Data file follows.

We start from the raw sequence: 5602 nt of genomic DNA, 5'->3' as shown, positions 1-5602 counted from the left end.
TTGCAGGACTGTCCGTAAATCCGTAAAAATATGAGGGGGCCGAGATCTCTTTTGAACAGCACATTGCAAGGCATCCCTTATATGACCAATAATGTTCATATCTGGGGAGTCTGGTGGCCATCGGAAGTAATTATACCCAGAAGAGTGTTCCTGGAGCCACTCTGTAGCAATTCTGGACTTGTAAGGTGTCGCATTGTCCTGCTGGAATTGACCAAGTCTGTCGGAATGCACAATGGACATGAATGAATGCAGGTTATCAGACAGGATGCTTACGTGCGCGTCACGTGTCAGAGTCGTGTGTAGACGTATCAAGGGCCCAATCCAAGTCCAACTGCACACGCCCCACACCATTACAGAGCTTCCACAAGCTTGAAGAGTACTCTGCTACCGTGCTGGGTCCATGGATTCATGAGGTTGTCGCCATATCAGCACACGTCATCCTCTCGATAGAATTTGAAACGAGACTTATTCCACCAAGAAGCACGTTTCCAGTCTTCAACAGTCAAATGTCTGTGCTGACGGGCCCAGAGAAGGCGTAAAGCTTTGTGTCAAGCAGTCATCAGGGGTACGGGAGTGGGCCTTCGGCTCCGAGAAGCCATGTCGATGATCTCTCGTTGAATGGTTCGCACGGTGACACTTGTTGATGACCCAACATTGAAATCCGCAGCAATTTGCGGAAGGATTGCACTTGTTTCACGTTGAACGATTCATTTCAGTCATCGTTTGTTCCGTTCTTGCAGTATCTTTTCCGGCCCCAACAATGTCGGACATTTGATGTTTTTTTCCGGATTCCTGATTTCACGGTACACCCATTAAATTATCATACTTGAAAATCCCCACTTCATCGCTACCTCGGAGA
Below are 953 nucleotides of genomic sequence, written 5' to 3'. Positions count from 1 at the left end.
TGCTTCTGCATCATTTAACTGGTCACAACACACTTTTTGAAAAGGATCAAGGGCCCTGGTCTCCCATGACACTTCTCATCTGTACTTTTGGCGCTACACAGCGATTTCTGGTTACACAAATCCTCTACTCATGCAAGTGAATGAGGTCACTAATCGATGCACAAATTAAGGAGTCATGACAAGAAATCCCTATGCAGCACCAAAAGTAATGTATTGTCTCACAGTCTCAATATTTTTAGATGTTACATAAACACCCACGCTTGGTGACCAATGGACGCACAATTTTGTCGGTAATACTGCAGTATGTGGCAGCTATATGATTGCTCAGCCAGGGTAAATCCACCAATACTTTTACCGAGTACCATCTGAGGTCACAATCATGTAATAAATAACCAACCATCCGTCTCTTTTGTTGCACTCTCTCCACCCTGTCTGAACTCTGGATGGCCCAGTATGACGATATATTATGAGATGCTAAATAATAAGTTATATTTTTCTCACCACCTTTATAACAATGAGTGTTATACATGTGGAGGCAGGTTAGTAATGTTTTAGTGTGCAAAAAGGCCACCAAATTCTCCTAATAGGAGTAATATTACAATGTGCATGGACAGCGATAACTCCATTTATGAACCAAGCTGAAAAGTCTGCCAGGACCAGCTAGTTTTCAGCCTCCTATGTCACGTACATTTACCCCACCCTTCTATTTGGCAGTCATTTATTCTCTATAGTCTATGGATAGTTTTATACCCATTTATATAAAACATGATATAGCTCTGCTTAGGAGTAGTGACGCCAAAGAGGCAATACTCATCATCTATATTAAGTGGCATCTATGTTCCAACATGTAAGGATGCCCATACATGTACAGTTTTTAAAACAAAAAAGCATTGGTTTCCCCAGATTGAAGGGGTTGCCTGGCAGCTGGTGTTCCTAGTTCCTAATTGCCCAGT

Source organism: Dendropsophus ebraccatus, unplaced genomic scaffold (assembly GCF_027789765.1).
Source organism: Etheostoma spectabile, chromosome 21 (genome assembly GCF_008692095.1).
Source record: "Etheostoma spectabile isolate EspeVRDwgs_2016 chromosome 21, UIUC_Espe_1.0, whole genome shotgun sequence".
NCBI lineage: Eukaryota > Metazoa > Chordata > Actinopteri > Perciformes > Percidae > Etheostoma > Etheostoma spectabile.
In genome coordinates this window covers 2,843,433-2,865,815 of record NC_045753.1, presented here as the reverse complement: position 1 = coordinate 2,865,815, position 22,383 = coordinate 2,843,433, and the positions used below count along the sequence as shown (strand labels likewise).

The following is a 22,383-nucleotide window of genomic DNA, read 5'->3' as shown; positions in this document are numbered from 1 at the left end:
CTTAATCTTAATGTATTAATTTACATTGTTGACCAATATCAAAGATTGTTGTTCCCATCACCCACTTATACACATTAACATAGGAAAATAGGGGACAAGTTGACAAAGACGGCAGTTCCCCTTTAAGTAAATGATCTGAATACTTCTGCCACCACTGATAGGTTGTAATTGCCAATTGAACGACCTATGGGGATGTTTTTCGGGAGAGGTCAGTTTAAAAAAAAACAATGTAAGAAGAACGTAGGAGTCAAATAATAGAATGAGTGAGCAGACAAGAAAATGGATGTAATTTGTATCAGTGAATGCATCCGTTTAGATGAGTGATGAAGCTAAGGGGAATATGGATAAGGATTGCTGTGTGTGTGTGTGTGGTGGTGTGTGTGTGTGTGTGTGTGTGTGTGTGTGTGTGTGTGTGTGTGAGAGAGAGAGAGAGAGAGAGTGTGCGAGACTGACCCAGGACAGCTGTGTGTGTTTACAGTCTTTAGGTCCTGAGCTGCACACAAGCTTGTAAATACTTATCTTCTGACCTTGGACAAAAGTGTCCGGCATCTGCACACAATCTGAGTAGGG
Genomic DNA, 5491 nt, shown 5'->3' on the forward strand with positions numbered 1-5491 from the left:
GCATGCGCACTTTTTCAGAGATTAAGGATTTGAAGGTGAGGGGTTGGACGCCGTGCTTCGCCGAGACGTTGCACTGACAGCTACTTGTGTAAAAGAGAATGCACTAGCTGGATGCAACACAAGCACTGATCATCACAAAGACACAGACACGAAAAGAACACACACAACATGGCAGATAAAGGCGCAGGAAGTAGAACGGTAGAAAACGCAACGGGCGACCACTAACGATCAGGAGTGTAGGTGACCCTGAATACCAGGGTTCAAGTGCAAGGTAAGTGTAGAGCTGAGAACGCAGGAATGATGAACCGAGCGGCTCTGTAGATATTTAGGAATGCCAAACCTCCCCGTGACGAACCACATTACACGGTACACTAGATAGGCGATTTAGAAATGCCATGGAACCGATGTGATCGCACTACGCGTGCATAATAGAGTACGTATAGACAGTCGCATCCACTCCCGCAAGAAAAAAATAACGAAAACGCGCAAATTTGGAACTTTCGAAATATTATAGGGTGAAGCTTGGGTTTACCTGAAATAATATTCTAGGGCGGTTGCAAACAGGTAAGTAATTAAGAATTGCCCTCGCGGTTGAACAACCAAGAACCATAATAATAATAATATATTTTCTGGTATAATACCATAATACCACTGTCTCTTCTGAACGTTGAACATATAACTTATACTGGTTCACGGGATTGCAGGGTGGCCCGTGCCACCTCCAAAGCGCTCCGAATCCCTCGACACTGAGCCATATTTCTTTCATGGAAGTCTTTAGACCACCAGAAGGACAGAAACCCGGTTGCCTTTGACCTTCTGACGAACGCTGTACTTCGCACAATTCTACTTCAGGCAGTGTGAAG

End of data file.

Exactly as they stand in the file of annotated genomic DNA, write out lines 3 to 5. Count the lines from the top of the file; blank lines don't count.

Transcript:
Below are 953 nucleotides of genomic sequence, written 5' to 3'. Positions count from 1 at the left end.
TGCTTCTGCATCATTTAACTGGTCACAACACACTTTTTGAAAAGGATCAAGGGCCCTGGTCTCCCATGACACTTCTCATCTGTACTTTTGGCGCTACACAGCGATTTCTGGTTACACAAATCCTCTACTCATGCAAGTGAATGAGGTCACTAATCGATGCACAAATTAAGGAGTCATGACAAGAAATCCCTATGCAGCACCAAAAGTAATGTATTGTCTCACAGTCTCAATATTTTTAGATGTTACATAAACACCCACGCTTGGTGACCAATGGACGCACAATTTTGTCGGTAATACTGCAGTATGTGGCAGCTATATGATTGCTCAGCCAGGGTAAATCCACCAATACTTTTACCGAGTACCATCTGAGGTCACAATCATGTAATAAATAACCAACCATCCGTCTCTTTTGTTGCACTCTCTCCACCCTGTCTGAACTCTGGATGGCCCAGTATGACGATATATTATGAGATGCTAAATAATAAGTTATATTTTTCTCACCACCTTTATAACAATGAGTGTTATACATGTGGAGGCAGGTTAGTAATGTTTTAGTGTGCAAAAAGGCCACCAAATTCTCCTAATAGGAGTAATATTACAATGTGCATGGACAGCGATAACTCCATTTATGAACCAAGCTGAAAAGTCTGCCAGGACCAGCTAGTTTTCAGCCTCCTATGTCACGTACATTTACCCCACCCTTCTATTTGGCAGTCATTTATTCTCTATAGTCTATGGATAGTTTTATACCCATTTATATAAAACATGATATAGCTCTGCTTAGGAGTAGTGACGCCAAAGAGGCAATACTCATCATCTATATTAAGTGGCATCTATGTTCCAACATGTAAGGATGCCCATACATGTACAGTTTTTAAAACAAAAAAGCATTGGTTTCCCCAGATTGAAGGGGTTGCCTGGCAGCTGGTGTTCCTAGTTCCTAATTGCCCAGT

Source organism: Dendropsophus ebraccatus, unplaced genomic scaffold (assembly GCF_027789765.1).